Thursday, September 30, 2010

LA Times: L.A. Teacher committed suicide, possibly due to teacher rankings published in the Times

This from the LA Times:
As a teacher in an impoverished, gang-ridden area of South Los Angeles, Rigoberto Ruelas always reached out to the toughest kids. He would tutor them on weekends and after school, visit their homes, encourage them to aim high and go to college.

The fifth-grade teacher at Miramonte Elementary School was so passionate about his mission that, school authorities say, he had near perfect attendance in 14 years on the job.

So when Ruelas, 39, failed to show up for work last week, his colleagues instantly began to worry. And their worst fears were confirmed Sunday morning. In the Big Tujunga Canyon area of the Angeles National Forest, a search-and-rescue team with the Los Angeles County Sheriff's Department discovered Ruelas' body in a ravine about 100 feet below a nearby bridge.

Ruelas' death stunned Miramonte students, teachers and parents. Many left hand-written notes, flowers, candles and white balloons at an impromptu memorial. By evening, dozens gathered to light candles, sing Spanish-language hymns and recite the Rosary. Ruelas' family, too, came to the school and slowly walked along the memorial wall, thanking parents and reading the messages.

Ruelas did not leave a suicide note, authorities said, and it remained unclear why he took his life.

Teachers union President A.J. Duffy said his staff was told by Ruelas' family that the teacher was depressed about his score on a teacher-rating database posted by The Times on its website. The newspaper analyzed seven years of student test scores in English and math to determine how much students' performance improved under about 6,000 third- through fifth-grade teachers. Based on The Times' findings, Ruelas was rated "average" in his ability to raise students' English scores and "less effective" in his ability to raise math scores. Overall, he was rated slightly "less effective" than his peers.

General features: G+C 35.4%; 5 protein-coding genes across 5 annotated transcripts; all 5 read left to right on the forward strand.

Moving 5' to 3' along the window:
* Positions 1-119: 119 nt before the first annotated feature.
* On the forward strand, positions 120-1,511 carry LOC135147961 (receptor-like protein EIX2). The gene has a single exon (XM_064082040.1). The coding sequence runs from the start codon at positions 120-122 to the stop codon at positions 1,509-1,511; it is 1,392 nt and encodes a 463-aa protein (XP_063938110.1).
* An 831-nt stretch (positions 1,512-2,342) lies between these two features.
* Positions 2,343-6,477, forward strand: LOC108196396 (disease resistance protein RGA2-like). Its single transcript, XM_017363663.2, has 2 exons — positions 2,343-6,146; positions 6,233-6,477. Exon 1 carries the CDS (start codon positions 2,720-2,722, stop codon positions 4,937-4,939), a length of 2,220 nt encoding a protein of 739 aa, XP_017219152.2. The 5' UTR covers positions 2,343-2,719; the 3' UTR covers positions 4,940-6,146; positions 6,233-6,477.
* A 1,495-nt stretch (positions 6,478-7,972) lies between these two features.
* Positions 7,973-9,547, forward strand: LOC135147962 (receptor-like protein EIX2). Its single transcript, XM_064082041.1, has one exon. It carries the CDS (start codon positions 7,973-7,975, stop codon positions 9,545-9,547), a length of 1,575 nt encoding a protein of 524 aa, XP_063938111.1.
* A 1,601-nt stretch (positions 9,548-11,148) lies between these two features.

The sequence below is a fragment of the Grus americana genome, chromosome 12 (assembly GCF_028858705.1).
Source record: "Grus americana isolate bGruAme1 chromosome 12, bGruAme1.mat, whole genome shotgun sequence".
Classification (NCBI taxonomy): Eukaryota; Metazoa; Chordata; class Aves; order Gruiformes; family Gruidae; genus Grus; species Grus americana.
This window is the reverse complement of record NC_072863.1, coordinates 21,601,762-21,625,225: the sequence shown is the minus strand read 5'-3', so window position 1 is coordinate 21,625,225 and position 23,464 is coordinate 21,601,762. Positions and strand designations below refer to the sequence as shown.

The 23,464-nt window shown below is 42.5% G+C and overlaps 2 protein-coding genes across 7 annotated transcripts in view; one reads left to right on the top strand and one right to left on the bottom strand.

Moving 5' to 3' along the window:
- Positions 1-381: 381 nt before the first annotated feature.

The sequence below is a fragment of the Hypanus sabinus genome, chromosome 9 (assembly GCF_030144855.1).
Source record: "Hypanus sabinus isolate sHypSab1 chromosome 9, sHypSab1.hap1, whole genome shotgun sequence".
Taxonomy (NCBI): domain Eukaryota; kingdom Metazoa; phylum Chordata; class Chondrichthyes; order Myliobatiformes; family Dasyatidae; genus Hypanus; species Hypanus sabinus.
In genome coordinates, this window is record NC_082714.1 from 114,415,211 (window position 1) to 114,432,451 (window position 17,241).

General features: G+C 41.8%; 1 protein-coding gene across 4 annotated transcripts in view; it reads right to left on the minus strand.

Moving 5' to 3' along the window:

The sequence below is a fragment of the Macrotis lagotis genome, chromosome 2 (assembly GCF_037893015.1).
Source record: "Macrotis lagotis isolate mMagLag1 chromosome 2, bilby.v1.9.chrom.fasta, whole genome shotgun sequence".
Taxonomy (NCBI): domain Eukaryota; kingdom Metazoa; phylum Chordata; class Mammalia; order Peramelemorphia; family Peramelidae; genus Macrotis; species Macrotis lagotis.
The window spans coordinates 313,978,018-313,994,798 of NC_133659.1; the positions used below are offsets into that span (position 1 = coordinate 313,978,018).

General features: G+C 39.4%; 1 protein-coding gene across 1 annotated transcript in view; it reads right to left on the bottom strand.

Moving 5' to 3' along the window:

"Despite The Times' analysis, and all other measures, this was a really good teacher," said Duffy, who called on the newspaper to take down the database. Many parents also asked that Ruelas' page on The Times' website be taken down.
Read the full story

13 comments:

  1. You obviously meant to say "committed suicide" as opposed to "committed", which has an entirely different meaning.

    ReplyDelete
  2. how devastating. I feel so sad

    ReplyDelete
  3. LA Teacher committed (suicide). That was a Fruedean slip to leave out "suicide." It hurts. I would not have wanted to say it either.

    ReplyDelete
  4. 1. The demoralizing effect of bad grades. The hard working teacher got a bad grade from the LA Times and the teacher committed suicide.

    2. The consequences of focusing only on test scores. The book, Freakomomics, had a section on how teachers cheat in response to standardized exams. We must also add demoralization and suicide.

    3. The test scores in LA pinpointed to specific teachers is newsworthy. This is the reform that we are getting out of Washington DC. Look for the low test scores. Call the teachers bad who had those students with low scores and fire those teachers.

    With logic like that, doctors should be blamed for the illnesses of the world, because doctors are around a lot of sick people.

    4. Who does the LA Times think it is grading specific teachers? They never saw the classrooms for themselves. They never tested the students before and after the school year. And how useful were the tests?